The families were pleasantly surprised that many of the nightly stops were on the edges of small towns, as they went across Ohio, Indiana, Illinois, and finally eastern Iowa. Often they would ford a small stream running through the town and camp on the far side. They could easily obtain eggs and fresh fruits and vegetables as needed in most towns. Someone almost always came out to them offering goods. Turning down the offers was almost the bigger challenge. The route across southern Iowa, before they turned north toward Jasper County, in the Des Moines area, was especially well prepared for travelers. It seemed everyone from the east was following the same route here, most going on west to Council Bluffs, on the Missouri River. At Ottumwa, on the Des Moines River, the Weston party turned northwest and followed the east side of the Des Moines River until they arrived at Des Moines Township, in the southwest corner of Jasper County.
The farm came with an orchard
A new home awaited the three Weston couples and their families
They followed the directions given them by old friend Arnold Boston and arrived at his farm at about 4 pm on August 24th. Less than an hour later they were crossing the small creek that ran in front of their new farmhouse. With no prospect of bad weather, the Weston family decided to simply camp in the yard, for the night, to give them the opportunity to become familiar with these ne surroundings before taking further actions. Arnold told them the house had been thoroughly cleaned, but he knew the women would want to clean it themselves, before moving in. He was right. The house was a story and a half frame structure with two bedrooms on the first floor in the back. It had a fireplace on the right of the main room. There were stairs to the loft that ran the length of the house.
Outside, there was a large garden to the left, as one stood facing the house, which was west, and an orchard to the right, to the east. The other buildings, a barn, a crib, a hog house, a chicken house and a couple of other small buildings, were behind the house, to the north. The big front yard was about fifteen feet above the creek running by the homestead. Beyond the creek, to the south, was a strip of cropland about a hundred yards or so on to the ‘road’ that would run east and west past their home. Arnold had pointed out that the farmland ran about a half mile to the east, as well as to the west, and a half-mile to the rear (north). This was the south half of a section of land, well surveyed, 320 acres.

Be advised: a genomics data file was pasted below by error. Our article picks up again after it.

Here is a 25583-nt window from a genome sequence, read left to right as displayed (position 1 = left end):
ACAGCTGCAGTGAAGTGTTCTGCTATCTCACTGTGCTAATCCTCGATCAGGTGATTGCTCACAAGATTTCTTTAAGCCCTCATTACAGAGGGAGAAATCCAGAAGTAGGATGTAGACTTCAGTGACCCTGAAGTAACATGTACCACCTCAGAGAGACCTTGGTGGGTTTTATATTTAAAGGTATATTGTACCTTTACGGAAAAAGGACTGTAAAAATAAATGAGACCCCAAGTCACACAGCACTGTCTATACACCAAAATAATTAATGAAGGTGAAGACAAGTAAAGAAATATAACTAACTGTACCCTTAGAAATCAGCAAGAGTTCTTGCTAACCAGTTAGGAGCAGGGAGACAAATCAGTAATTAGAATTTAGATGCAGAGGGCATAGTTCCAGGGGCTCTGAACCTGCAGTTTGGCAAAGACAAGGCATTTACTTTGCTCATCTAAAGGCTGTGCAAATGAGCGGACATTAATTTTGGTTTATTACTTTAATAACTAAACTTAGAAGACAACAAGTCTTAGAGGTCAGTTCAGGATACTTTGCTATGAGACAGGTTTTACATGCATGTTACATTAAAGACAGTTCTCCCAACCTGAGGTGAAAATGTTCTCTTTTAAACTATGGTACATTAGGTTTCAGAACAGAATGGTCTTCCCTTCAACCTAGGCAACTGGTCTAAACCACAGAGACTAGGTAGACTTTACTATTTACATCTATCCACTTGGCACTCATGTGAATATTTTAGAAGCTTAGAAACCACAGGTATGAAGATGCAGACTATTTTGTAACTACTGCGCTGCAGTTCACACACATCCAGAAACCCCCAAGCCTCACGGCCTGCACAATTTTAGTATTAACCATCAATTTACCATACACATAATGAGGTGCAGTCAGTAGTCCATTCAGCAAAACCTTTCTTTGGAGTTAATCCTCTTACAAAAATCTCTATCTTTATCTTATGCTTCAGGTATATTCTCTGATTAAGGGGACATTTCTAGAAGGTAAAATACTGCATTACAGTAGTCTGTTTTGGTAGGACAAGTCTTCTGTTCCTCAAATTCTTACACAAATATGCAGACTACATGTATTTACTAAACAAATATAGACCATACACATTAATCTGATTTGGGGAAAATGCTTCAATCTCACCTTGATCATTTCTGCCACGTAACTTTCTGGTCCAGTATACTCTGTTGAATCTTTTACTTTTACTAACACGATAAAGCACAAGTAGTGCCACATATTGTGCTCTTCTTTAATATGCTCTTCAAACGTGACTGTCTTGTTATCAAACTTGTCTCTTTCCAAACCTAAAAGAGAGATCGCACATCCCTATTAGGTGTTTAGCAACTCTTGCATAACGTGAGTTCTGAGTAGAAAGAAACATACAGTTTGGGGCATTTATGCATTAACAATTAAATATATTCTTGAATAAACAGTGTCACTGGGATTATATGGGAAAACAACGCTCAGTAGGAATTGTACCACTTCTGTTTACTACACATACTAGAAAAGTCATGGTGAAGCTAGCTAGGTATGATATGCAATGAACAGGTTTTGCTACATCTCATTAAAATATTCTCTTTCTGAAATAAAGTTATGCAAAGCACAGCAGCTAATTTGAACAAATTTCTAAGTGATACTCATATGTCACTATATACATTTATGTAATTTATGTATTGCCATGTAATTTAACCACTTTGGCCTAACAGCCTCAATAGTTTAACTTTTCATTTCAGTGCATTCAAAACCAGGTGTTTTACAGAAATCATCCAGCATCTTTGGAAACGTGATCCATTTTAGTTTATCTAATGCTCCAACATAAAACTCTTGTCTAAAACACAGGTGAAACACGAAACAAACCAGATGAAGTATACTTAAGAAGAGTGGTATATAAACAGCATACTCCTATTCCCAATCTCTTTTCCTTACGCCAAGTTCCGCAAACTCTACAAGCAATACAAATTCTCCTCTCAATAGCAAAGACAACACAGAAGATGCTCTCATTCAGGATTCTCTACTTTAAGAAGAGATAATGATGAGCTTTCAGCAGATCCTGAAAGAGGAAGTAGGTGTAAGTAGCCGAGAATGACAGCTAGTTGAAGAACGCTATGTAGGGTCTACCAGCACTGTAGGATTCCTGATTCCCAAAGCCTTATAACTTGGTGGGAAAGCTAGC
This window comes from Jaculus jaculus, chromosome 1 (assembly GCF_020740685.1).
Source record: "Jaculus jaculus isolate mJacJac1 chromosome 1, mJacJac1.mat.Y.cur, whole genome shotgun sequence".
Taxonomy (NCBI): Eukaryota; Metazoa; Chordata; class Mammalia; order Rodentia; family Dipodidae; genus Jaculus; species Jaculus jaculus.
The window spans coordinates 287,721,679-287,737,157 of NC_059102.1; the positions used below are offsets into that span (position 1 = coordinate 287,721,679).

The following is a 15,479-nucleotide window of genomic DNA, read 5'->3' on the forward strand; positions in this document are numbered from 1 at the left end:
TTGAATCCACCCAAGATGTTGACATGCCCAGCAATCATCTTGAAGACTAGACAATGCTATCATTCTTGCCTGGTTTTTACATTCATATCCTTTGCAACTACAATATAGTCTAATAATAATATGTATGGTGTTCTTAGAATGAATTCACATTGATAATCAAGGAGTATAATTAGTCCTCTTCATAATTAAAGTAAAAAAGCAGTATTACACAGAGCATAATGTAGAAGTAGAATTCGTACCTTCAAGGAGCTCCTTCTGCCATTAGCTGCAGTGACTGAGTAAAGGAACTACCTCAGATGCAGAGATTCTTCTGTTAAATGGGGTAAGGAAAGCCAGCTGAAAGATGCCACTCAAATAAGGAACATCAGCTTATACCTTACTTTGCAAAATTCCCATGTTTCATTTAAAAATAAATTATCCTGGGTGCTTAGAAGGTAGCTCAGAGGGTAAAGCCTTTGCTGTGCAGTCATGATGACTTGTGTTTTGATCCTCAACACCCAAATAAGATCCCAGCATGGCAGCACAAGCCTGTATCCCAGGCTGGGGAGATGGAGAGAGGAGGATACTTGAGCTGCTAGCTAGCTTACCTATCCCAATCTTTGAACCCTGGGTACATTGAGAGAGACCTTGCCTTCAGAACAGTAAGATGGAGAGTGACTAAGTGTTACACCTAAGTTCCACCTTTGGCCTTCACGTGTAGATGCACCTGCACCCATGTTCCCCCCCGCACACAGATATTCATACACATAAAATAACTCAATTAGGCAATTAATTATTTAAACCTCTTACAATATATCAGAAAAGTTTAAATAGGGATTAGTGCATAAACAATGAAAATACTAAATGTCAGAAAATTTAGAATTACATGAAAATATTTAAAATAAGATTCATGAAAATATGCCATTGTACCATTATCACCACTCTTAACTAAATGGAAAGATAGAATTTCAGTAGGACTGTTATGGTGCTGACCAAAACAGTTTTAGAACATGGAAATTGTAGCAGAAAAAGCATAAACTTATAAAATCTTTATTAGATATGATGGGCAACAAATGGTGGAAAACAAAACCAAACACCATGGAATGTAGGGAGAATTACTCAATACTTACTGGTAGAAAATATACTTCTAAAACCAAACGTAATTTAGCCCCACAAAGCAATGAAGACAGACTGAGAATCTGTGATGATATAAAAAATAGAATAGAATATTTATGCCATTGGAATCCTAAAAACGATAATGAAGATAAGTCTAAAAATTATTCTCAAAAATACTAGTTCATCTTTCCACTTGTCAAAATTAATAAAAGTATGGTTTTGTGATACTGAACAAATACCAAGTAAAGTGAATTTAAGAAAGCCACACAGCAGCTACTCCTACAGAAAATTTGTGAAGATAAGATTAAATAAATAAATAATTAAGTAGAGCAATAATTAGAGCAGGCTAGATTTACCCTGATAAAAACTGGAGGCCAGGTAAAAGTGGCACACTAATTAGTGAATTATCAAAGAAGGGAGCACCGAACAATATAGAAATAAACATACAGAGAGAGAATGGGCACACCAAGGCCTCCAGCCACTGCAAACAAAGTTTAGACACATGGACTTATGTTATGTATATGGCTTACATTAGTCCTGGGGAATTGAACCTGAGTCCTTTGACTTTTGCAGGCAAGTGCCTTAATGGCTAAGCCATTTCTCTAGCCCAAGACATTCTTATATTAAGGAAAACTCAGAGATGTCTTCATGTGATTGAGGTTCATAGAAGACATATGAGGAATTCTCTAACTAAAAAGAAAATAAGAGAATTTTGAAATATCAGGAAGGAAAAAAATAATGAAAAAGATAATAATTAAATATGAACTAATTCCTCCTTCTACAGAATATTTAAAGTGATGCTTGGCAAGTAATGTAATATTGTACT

Although they had their supper in the campsite, in the yard, and would spend the night there, before they went to bed, they had already decided how they would be using the house. Joe and Mary, with young Josh, would take one bedroom. Jake and Hannah would take the other, with the expected baby now due in only a few short weeks. For now, Hank and Melinda would use one half of the loft, and the girls, Sarah and Cathy would use the other half. They would eventually build a third bedroom off the first floor for Hank and Melinda. With this plan in mind, the women would set out first thing in the morning to prepare the house to live in. The men would assist as needed, but set about exploring the farm to determine specific priorities for each of them. The two young men caring for the extra animals would stay a day or two, then leave to return to Ohio.
Note by the author
The Hx series of historical fiction family saga stories consist of characters that are fictional or real persons used here fictitiously. Activities and events are consistent with known historical facts, but are entirely fictitious. The Jacob and Levi Weston characters were first created as a part of “The Homeplace Saga” stories. The first 20+ episodes of this Lx series filled in the early years of the lives of Levi, Jacob and their family, also descendents of Thomas and Fred Weston
These first 20 episodes of the Levi Weston story have been compiled into an ebook: “Weston Wagons West: Levi Weston, L1-20 (1823-1874).” Thank you for your support.
“Weston Wagons West” and “The Homeplace Saga” historical fiction family saga stories are the creation of the author, William Leverne Smith, also known as “Dr. Bill.”